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An Open Letter to Users of Yahoo! Answers

Dear Yahoo! Answers Users,

For every guy who has dreamed of looking like a Hoobastank concert attendee, or for every girl who has dreamed of looking like a Bratz doll, Yahoo! Answers provides you with a forum to not only construct the avatar of your dreams, but also to ask questions on a variety of topics, and get real answers from real people.

She only loved him for his soul patch.

Unfortunately, as a math educator, I feel compelled to offer criticism regarding the Mathematics section of your site. The existence of this section is not what bothers me – it is the user behavior, both of those asking questions and those answering them.

Let’s start with the askers. I’ll be blunt: please stop using the internet as your interactive cheat sheet. There are a number of users of Yahoo!’s service who have no qualms asking for answers on . . . → Read More: An Open Letter to Users of Yahoo! Answers

Designer Math

A well designed t-shirt has the power to delight and inspire; it can break the ice at the start of the evening, and seal the deal at the end. It can be a powerful tool for social interaction, and can help forge the bonds that will last a lifetime.

It is with this in mind that I bemoan the present state of mathematically themed t-shirts, many of which are asinine to the point of nausea. I also feel the need to speak out and warn those who would consider buying such t-shirts for friends or loved ones, under the misguided impression that anyone who studies math will appreciate (much less wear) a t-shirt just because it is related to math.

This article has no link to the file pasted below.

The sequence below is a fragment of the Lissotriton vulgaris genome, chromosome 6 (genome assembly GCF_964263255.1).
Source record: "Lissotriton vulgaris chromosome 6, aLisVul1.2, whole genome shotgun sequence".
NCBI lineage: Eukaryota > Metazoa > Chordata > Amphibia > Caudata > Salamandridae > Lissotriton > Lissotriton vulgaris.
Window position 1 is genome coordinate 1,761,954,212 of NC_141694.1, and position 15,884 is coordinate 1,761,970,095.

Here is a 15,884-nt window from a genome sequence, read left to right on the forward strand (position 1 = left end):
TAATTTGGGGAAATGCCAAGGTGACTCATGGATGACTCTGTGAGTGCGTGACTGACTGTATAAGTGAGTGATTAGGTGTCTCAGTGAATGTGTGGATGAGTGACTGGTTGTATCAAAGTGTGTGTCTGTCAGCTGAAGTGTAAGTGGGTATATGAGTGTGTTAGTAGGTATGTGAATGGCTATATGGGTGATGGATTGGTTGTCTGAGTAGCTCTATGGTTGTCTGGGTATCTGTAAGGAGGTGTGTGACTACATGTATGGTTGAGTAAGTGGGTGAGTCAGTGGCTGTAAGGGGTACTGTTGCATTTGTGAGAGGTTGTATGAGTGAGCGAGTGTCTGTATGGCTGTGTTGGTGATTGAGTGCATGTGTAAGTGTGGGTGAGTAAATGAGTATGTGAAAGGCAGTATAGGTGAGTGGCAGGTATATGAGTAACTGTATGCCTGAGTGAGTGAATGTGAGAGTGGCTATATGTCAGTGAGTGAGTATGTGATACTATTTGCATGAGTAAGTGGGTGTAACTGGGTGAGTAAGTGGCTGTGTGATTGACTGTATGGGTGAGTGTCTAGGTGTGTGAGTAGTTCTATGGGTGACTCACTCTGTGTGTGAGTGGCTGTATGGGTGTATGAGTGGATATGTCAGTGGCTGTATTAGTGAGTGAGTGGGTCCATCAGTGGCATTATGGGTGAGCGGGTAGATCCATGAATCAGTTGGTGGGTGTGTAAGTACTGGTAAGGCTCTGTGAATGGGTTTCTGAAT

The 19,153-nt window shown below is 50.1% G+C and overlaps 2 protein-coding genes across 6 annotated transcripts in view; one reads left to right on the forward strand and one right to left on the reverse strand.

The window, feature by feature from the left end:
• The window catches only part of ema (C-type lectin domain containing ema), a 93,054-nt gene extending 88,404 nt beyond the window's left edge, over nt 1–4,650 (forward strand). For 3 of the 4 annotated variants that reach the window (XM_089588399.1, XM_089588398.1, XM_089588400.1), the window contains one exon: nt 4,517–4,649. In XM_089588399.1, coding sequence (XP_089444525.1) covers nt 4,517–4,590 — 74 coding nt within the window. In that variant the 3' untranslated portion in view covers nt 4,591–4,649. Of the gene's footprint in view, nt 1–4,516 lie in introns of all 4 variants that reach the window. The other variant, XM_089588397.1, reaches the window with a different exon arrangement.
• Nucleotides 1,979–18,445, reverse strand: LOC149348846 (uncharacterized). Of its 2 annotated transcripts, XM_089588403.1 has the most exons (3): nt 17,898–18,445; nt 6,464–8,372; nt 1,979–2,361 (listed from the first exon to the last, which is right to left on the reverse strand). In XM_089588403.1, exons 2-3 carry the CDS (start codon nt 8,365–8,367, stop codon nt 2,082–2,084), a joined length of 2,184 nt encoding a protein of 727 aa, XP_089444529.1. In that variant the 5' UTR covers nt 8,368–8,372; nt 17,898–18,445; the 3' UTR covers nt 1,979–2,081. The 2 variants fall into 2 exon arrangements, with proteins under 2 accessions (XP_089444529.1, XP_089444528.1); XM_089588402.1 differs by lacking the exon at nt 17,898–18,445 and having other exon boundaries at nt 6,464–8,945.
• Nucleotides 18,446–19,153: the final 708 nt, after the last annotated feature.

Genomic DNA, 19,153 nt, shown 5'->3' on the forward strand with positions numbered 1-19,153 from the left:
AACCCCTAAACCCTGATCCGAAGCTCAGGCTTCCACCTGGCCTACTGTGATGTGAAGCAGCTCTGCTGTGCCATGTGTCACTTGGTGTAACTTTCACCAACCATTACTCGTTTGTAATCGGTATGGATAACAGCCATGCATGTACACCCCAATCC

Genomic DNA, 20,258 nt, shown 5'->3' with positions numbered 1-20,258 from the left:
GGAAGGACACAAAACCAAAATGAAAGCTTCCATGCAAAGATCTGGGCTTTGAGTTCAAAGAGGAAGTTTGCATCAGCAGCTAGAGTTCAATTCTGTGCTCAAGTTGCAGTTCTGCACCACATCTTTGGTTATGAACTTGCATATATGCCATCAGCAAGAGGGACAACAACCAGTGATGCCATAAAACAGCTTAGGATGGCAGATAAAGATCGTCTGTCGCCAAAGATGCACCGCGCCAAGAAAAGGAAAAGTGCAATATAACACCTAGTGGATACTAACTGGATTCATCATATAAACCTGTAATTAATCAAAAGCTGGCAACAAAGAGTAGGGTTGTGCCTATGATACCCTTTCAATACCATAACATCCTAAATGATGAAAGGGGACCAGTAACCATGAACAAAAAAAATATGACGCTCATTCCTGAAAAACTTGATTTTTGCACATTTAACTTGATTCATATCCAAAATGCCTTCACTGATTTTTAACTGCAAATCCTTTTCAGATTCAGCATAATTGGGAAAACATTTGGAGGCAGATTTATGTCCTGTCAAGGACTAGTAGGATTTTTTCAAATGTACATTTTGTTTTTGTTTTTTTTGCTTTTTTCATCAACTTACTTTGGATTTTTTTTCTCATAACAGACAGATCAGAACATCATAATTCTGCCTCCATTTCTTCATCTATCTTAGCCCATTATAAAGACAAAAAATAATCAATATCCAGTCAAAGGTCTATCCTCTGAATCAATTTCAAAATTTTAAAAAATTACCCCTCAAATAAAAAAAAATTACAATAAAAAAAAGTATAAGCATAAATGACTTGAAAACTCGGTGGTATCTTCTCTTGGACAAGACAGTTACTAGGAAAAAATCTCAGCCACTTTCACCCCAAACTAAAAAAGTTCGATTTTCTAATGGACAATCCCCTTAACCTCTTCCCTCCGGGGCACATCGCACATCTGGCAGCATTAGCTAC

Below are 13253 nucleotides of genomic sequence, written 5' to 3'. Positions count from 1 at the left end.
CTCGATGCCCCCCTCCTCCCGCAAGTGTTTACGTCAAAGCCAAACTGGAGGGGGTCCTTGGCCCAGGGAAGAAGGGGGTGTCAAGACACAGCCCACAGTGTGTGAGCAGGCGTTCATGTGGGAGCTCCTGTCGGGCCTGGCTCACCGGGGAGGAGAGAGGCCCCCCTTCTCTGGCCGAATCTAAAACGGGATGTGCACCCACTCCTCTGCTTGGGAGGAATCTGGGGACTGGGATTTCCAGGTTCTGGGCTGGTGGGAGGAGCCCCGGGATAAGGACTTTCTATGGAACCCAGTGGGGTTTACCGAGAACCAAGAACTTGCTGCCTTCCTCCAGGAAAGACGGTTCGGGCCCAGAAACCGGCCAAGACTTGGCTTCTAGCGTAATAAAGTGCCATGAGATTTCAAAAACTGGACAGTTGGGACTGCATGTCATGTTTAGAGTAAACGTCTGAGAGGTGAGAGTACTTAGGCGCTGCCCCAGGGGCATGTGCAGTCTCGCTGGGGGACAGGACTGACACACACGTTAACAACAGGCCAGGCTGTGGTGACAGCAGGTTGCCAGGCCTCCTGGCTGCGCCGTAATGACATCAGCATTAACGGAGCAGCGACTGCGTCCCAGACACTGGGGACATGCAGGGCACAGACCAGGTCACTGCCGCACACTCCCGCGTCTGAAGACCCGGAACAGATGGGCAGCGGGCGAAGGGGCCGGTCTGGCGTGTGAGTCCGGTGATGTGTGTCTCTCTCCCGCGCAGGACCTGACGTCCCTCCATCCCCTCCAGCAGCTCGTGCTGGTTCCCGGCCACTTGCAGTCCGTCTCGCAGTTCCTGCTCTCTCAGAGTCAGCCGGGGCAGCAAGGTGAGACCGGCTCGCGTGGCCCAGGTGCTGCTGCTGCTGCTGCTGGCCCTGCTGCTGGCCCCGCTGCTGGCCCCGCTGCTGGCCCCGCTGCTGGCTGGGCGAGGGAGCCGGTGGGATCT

Let’s analyze some examples, to see just what’s gone wrong with the current state of mathematically inspired fashion. The following five designs can be found here, along with a multitude . . . → Read More: Designer Math

Three and a Half Things You Shouldn’t Say to a Mathematician

Mathematicians are a rare specimen to behold. While not quite endangered, they tend to congregate in areas less prone to large population densities, such as libraries, or the basements of math buildings, thus making their numbers seem lower than they actually are. This type of behavior is fortunate, for it is because of these tendencies to cluster together that breeding mathematicians in captivity has proven extremely successful – much more so than attempting to breed mathematicians in the wild with the general population (although there are successful cases of the latter phenomenon as well). The point here is that, unless you are of a certain persuasion, you could find yourself going years, possibly your whole life, without ever meeting a mathematician.

Should you be so fortunate to spot one, make sure not to approach too quickly, or you may scare the mathematician away. If you are vigilant, you may be . . . → Read More: Three and a Half Things You Shouldn’t Say to a Mathematician